Manage risk with professional liability insuranceIn today’s business environment, the potential for litigation is a constant threat. Professional service firms must be ever mindful, and observe appropriate diligence in the exercise of service, advisory, and work products. Solid business practices, including logical and well-documented procedures, an internal document management system, and an appropriate level of quality control are all fundamental to producing a competent product that mitigates risk.

However, professional service providers need to share risk, and limit exposure to their firms and to their personal assets through the purchase of professional liability insurance.

Where do I start?

Consider asking your existing agency or carrier if it has a risk management program for your industry. Generally, this service is provided on a fee basis by an expert advisor who can educate employees on how to avoid risk, combined with implementation of appropriate insurance products. Frequently, the consulting fee covers the cost, or commission, of product implementation.

A risk management program may also include continuing education on risk areas in the marketplace. This sensitivity training focuses on best practices not only in day-to-day conduct but also in areas such as screening new clients and obtaining good background information. The size of a professional organization may affect the availability of these programs.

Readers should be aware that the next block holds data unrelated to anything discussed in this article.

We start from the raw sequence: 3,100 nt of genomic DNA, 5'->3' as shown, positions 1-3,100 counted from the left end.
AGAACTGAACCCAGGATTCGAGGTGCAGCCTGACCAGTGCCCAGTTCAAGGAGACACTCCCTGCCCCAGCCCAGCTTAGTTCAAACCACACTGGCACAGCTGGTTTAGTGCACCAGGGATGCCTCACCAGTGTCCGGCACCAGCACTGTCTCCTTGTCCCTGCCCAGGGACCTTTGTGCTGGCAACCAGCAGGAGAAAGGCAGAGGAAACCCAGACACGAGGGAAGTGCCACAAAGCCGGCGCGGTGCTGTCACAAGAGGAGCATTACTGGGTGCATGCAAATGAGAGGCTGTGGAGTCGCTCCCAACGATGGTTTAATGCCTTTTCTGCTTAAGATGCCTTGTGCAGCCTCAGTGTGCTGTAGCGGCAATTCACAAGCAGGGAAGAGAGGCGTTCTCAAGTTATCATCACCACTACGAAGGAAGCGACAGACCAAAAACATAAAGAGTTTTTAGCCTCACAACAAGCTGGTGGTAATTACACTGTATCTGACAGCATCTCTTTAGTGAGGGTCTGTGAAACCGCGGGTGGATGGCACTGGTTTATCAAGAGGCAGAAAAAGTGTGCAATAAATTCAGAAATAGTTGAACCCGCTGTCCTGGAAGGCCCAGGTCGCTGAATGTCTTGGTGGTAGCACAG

If your current agency does not provide a risk management option, consider researching firms that do.

Is it wrong to price shop professional liability coverage?

The cost of insurance is somewhat elastic; in good economic and market environments, insurance costs tend to soften as investments cover some of the loss experience. Uncontrollable events, such as a spate of claims in the industry or tightening of the markets, can raise premiums.

A good broker knows the market and shops the policy, as conditions dictate. Ask your broker to provide information on alternative quotes, and consider inviting an alternative quote from a different carrier and broker. In all cases, be mindful of the quality and strength of the insurance company writing the policy.

Are there alternatives?

Another option to consider is a reasonable level of self-insurance. The appropriate amount of self-insurance is dependent, among other things, on the trade-off of the reduced cost (premiums or risk management fees), the degree of risk associated with your profession, the ability and tax efficiency of creating a reserve fund, and the ability of the organization to withstand a potential charge against that reserve or to organizational assets.

Whatever your choice, the decision is not static. Continually review your risk as well as mitigating options to maintain the viability and continuity of your professional organization.

Timothy C. Hilbert can be reached at Email or 215.441.4600.